The use of any living organism by humans creates numerous ethical problems. However, animal testing results in the most significant implications. For centuries, biological and medical research has involved experiments on animals. As a result, each year, millions of animals are dying in the course of medical testing. In particular, advocates of animal rights argue that the number of animals dying in the laboratories exceeds 115 million, which accounts for a half of the U.S.A. population. Moreover, there are reasons to believe that the actual figures are higher as it is impossible to track down and document all the lethal cases of animal testing. The controversy surrounding the question why and how the animals are used in the laboratories does not subside, often taking a sharp and dramatic turn. Currently, there are two points of view on this problem, and, therefore, two different solutions. The first one is to ban such experiments, since they impose pain and sufferings on animals, and often lead to their deaths, which is immoral. Another solution is to allow the experimentation in compliance with the principles of humane treatment of animals, as it prompts further progress in science and human welfare. However, due to the complicated nature of the problem of animal testing (the compliance with animal rights versus the well-being of humankind), there is no one clear solution. Therefore, the following paper presents two alternative perspectives on this issue, discussing the point of view of the animal rights proponents versus medical researchers, in order to define whether the use animals in medical research is advocated.

Perspective 1: Animal Rights Proponents

Prior to considering the first perspective, it is necessary to understand the meaning of the concept of animal rights. Of course, animals care about each other by themselves, and this process has nothing to do with rights. People coined the very term right and, therefore, it is not valid for any other living creatures. Nevertheless, advocates still raise the problem of animal rights. The reasoning is that animal rights actually establish boundaries for people. Without setting legal limits on people, which identify an acceptable way of treating animals, it is impossible to bring those who violate the rules to responsibility. At the same time, the way animals are treated and their rights, which are recognized by people, refer to the field of ethics. In particular, according to Albert Schweitzer, such ethics should be based on the principle of compassion. No rationale can convince enough people that animals have rights, even if they agree that other living organisms have inner dignity. Without compassion, no legal action can be established. At the same time, the concept of animal rights can be interpreted quite differently. Some people want to keep the right to kill animals with the purpose of consumption or sports, while others strip themselves of the right to kill even the smallest animal.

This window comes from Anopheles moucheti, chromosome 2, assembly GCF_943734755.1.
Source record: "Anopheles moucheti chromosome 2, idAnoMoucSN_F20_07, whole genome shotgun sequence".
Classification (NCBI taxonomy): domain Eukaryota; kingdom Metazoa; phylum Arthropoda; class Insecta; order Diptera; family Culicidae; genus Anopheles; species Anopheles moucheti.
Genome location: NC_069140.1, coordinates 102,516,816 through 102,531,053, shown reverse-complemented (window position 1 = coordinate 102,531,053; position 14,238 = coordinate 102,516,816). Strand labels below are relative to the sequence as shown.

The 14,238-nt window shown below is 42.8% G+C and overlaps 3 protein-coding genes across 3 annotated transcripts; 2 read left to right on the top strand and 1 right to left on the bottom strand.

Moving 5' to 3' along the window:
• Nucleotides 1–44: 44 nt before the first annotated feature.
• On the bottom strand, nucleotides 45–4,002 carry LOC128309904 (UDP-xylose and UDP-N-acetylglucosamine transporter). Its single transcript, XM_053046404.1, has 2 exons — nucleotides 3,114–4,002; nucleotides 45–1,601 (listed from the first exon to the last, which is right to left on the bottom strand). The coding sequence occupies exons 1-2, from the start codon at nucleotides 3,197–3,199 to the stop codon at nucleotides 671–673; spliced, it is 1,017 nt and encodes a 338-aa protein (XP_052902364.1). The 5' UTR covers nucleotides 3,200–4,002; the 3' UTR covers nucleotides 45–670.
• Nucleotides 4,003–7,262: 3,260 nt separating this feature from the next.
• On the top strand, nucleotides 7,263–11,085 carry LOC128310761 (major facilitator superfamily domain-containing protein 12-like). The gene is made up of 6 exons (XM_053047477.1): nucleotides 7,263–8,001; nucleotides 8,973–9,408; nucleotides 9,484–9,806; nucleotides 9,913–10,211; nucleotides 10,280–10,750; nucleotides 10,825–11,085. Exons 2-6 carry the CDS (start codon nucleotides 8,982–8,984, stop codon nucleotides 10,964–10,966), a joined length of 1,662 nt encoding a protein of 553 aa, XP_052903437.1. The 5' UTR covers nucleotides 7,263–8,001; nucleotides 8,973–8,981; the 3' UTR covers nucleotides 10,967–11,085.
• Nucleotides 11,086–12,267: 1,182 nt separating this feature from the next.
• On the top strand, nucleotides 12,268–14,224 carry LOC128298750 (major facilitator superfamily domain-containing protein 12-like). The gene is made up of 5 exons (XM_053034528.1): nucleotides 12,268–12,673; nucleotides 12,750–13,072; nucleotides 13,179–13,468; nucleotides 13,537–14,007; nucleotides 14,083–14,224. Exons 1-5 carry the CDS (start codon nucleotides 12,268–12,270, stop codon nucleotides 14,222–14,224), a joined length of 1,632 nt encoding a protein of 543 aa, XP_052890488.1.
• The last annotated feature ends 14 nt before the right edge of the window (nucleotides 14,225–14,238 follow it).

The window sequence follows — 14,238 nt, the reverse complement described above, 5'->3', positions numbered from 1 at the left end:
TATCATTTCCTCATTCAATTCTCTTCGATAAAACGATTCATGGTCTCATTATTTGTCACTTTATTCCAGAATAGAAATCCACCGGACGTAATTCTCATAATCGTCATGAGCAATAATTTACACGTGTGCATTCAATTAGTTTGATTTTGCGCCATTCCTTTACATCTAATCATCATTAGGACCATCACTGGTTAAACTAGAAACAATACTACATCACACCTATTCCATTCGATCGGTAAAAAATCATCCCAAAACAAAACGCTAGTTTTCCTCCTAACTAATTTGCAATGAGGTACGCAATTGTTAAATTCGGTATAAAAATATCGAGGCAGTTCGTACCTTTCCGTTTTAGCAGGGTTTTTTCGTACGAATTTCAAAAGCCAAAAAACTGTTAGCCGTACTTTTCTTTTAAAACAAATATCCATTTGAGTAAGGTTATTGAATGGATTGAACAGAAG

Since the concept of animal rights has been defined, it is possible to review the problem of medical experiments on animals from the point of view of animal rights proponents. First, the selection of animal species for carrying out medical experiments depends on such factors as cost, ease of cultivation and maintenance, and size. As a result, rodents have become the most popular laboratory animals used in about half of all the experiments. In addition, the experiments on rats and mice result in a far less resistance from the community than those on cats and dogs that many people favor.

However, as claimed by the advocates of animal rights, the tests carried out on rodents lack serious scientific background. In particular, their reaction to various substances and elements is significantly different from humans. For example, Aspirin is an analgesic for humans while causing birth defects in mice and rats. People that got burned are better kept at a higher temperature than usual, on the other hand, this treatment is dangerous for the burned rats. Moreover, the types of cancer that rodents suffer from are very different from those that humans experience. At the same time, the situation is not much better with cats, dogs, monkeys, and any other laboratory animals. Testing drugs on animals does not provide reliable data on their effects on people but helps the pharmaceutical companies to receive permission from the authorities to sell their products. Sometimes, it leads to the appearance of dangerous drugs with unpredictable effects in the market.